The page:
The New York Times ran a profile of Gloria Steinem by Sarah Hepola on Friday that asked the question, "Where is the next Gloria Steinem, and why—decades after the media spotlight first focused on her—has no one emerged to take her place?"
Ignoring the fact that this piece ran in the Fashion & Style section (although seriously, NYT?!), Hepola fails to recognize that feminism has changed quite a lot over the past 40 years and, to my mind, no longer requires a telegenic leader—nor would such a leader be appropriate considering the multiple feminisms and intersectional identities we're striving to include in the current movement. (And even if we were looking for a leader, Naomi Wolf would not make the short list.)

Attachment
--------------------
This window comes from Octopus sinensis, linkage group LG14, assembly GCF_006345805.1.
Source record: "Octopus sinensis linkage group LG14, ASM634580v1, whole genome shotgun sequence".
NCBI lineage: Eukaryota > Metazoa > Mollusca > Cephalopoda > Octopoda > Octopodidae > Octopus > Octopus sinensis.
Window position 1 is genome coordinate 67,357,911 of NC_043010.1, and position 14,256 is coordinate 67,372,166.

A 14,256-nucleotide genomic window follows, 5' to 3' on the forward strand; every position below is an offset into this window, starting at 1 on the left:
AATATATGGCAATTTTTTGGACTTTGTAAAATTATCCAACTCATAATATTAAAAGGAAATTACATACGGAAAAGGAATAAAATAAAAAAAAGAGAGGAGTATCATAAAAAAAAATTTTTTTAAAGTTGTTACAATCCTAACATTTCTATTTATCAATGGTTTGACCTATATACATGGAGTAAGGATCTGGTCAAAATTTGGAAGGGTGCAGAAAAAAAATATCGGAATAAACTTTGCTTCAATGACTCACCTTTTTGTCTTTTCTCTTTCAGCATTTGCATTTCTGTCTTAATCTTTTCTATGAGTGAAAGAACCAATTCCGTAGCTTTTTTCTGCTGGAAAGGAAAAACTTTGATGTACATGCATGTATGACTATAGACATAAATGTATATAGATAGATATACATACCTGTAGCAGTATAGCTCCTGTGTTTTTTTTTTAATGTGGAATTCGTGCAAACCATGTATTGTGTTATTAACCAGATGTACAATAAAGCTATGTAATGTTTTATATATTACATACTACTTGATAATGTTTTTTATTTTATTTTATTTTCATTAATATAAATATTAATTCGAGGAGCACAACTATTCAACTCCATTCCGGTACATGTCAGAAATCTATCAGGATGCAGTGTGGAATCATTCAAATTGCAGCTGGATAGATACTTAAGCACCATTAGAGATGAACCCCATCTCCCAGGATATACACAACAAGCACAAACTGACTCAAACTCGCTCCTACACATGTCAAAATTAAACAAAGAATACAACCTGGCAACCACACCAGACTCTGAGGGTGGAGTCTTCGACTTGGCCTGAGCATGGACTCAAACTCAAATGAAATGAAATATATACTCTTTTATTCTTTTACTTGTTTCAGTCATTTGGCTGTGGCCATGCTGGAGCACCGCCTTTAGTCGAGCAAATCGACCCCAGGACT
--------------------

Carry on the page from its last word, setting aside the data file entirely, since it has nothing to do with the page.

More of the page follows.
Personally, I agree with Latoya Peterson, who is quoted in the article:
We've entered a period where there isn't a single narrative about anything. 'Feminism' has given way to what other women have termed 'feminisms'—all the various ways that we seek justice and equality.
How could one person speak for all of capital-F Feminism at this point? Why would anyone want to? Of course, I can't speak for everyone either, which is where this open thread comes in. What do you think? Does a monolithic feminism even exist anymore? Should it?